With some very heavy lifting by my wife, our son Owen Michael was born on February 20th, 2013 outside of Philadelphia, PA. With his arrival came a number of changes that were expected, but not fully realized. Nourishment, sleep, and peace of mind have all taken a back seat to Owen’s needs just like the theft of Guido the Italian Sausage that put the entire state of Wisconsin in disarray until its return to the Land of the Brew.
Dinnertime with my wife used to be a simple process revolving around whether we are going to eat in or dine out. And this decision was often subject to change at a moments notice depending upon the day’s events. No matter what we decided, I could always count on ending the day with a meal and my wife. Dinnertime has now become a tactical process of not where are we going to eat, but when. That’s right, a 7 lb. human being who can process food faster than a Cuisinart now dictates our eating routine. Thankfully, our neighbors were quite generous in providing prepared meals during the first week of parenthood. Unfortunately, our luck with the neighbor meal subsidy expired and we’ve been faced with a choice between Kraft Macaroni and Cheese or Campbell’s Spaghetti-Os. We quickly found out that if we hesitated for one moment, we ended up having cereal.
Sleep was once an afterthought in which voluntary functions were easily suspended allowing the body to rest and restore itself. If the day’s happenings required a nap or an early bedtime, my wife and I could simply just fall asleep on the couch or bed. Since Owen, sleep is now like the feature film, Groundhog Day. Instead of waking up to Sonny and Cher’s I Got You Babe every two to three hours, we wake up to the default alarm on the iPhone just before Owen bursts into tears. About an hour later, Owen is resting for his next feeding, while we are resetting the alarm on the iPhone. As an aside, “Ferberization” is not an acceptable option during the baby’s first week of life even though the third shift maternity ward staff had no problem abandoning us at the onset of his first cluster feeding.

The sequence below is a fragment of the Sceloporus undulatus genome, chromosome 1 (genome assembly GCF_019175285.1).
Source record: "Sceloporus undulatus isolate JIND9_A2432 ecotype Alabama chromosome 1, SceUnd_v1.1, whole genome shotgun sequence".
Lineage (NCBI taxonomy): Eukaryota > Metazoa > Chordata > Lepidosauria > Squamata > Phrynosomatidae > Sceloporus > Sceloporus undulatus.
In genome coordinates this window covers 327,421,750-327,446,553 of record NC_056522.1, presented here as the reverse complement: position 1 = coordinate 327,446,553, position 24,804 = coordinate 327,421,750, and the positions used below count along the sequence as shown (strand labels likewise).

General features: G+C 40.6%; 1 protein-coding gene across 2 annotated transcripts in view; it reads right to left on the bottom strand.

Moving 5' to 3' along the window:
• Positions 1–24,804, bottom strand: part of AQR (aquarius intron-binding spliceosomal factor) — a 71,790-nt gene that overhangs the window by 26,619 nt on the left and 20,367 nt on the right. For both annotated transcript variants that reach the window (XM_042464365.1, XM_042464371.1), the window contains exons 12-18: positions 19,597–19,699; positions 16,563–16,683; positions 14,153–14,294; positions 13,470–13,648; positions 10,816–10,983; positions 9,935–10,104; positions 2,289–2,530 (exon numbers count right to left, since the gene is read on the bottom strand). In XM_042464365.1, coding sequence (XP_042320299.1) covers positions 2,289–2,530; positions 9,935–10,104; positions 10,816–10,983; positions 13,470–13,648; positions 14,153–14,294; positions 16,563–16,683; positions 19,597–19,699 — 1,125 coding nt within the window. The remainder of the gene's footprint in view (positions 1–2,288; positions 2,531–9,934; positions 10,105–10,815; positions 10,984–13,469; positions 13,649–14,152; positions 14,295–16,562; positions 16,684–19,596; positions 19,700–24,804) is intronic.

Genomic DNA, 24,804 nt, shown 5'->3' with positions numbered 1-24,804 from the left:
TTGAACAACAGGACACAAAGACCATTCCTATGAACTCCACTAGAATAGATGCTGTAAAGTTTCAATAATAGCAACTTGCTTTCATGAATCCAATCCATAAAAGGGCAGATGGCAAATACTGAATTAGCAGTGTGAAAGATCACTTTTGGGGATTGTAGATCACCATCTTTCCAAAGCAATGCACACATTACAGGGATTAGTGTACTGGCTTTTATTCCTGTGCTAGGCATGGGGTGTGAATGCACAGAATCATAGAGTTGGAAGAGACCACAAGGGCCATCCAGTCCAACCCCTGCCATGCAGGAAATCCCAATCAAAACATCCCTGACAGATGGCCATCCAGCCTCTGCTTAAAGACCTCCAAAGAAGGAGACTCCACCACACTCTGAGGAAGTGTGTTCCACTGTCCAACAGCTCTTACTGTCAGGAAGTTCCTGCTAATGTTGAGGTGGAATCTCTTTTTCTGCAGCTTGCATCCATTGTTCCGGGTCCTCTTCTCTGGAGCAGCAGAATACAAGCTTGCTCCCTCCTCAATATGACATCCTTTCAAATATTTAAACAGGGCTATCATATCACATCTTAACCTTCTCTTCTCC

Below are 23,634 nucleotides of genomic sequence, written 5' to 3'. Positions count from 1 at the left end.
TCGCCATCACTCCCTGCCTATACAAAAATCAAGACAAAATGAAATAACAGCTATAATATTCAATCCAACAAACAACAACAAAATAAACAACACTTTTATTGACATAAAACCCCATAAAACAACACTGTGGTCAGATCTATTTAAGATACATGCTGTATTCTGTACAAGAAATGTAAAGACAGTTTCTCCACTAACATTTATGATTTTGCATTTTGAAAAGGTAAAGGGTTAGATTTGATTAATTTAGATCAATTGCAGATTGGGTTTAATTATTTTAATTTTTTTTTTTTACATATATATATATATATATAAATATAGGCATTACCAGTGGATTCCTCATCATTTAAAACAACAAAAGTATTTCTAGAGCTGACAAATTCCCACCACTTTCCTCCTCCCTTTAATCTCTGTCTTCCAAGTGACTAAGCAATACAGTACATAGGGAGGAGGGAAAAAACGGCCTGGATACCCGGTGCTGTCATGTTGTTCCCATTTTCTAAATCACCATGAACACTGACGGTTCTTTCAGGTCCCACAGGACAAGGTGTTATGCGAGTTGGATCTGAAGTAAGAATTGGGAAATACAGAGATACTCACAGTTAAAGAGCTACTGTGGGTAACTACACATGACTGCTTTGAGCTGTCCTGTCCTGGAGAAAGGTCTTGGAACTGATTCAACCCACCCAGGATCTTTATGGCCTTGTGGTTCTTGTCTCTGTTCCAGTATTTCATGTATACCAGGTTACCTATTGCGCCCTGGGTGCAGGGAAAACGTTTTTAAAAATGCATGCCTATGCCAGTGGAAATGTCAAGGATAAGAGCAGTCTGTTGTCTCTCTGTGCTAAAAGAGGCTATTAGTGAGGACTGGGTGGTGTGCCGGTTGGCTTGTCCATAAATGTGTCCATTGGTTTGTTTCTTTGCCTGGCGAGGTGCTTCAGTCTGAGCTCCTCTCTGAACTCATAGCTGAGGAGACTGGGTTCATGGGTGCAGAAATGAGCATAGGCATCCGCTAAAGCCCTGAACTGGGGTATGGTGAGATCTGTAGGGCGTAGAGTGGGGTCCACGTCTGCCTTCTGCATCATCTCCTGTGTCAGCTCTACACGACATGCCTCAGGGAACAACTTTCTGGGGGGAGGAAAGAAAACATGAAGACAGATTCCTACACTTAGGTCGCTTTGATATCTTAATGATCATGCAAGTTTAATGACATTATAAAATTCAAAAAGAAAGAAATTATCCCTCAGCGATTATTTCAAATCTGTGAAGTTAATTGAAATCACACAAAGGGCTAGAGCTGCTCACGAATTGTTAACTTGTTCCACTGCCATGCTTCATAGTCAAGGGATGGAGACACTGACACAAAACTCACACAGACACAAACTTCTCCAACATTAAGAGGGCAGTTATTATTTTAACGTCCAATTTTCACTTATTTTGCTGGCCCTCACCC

Peace, or a state of mental serenity, was always available to my wife and I if we sought to balance the physical, mental, and spiritual aspects of life. Unfortunately, our collective anxiety was ratcheted up several notches once we finished playing house in the maternity ward at the hospital. To remediate our elevated anxiety level, we sought out the small victories to help build our confidence in caring for Owen. For me, the small victories ended with an early morning golden shower courtesy of my son during a diaper change. Despite the repetitive nature of diaper changing (and being told by my wife to use a baby washcloth as a penis shield) the golden showers have continued at a relentless pace that not even the nursery walls are safe. I believe the small victories for my wife ended during his newborn photo shoot in which he preferred to model his genitals before soiling his mother and the studio props.
Three weeks after Owen’s birth, we are realizing change. For example, I know my little Cuisinart’s early morning feeding will result in not one, but two pretty nasty diaper changes. I am somewhat confused as to how Owen could defecate twice in one hour through the consumption of breast milk in the middle of the night. We’ve also come to realize that Grandparents, once thought to be overzealous, have brought some order to our life with Owen. Slowly we are eating, resting, and relaxing easier, much like the state of Wisconsin upon the return of the Milwaukee Brewer’s missing Italian racing sausage.